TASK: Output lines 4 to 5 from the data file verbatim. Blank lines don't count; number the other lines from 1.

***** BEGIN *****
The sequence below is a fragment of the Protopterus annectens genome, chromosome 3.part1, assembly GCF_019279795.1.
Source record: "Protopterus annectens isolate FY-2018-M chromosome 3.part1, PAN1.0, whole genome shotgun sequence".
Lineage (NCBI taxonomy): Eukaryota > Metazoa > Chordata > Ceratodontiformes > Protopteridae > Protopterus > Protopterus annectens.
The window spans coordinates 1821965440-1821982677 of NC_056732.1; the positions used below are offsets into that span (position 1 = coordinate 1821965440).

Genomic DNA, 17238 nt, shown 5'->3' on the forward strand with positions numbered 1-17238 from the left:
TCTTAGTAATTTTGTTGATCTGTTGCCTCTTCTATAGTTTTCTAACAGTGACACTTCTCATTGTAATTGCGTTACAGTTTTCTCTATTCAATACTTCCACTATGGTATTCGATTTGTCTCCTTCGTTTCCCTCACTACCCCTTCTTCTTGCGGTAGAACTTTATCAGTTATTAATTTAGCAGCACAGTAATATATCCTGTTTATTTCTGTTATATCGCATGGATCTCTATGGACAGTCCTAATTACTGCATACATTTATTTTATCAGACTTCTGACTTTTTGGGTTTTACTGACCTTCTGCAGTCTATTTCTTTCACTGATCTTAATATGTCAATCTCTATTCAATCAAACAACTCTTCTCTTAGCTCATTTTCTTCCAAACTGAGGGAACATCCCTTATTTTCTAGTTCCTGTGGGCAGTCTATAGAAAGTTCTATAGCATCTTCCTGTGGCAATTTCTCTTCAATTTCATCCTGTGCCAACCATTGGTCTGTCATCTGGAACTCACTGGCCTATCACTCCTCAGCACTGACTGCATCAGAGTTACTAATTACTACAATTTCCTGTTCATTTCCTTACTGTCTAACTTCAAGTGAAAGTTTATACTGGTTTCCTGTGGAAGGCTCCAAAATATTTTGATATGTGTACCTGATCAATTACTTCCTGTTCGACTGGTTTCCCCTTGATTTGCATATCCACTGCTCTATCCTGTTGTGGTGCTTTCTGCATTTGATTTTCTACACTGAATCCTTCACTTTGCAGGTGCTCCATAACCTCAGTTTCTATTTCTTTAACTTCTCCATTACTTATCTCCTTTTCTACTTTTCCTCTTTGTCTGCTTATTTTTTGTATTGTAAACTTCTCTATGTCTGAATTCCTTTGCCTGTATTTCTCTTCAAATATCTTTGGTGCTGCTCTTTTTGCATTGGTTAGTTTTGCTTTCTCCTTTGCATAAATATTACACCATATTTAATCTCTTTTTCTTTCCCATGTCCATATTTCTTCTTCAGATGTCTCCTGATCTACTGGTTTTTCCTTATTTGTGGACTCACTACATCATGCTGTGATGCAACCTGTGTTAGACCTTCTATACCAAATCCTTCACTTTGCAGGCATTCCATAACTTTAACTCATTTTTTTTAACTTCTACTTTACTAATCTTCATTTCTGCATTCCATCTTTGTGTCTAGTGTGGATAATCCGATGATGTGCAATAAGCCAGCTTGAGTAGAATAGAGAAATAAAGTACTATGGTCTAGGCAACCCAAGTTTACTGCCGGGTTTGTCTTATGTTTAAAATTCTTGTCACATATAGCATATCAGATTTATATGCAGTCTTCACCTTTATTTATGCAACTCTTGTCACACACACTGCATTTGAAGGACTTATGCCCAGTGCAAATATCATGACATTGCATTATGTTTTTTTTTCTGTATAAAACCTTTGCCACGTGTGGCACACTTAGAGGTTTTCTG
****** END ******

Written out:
The window spans coordinates 1821965440-1821982677 of NC_056732.1; the positions used below are offsets into that span (position 1 = coordinate 1821965440).

Genomic DNA, 17238 nt, shown 5'->3' on the forward strand with positions numbered 1-17238 from the left: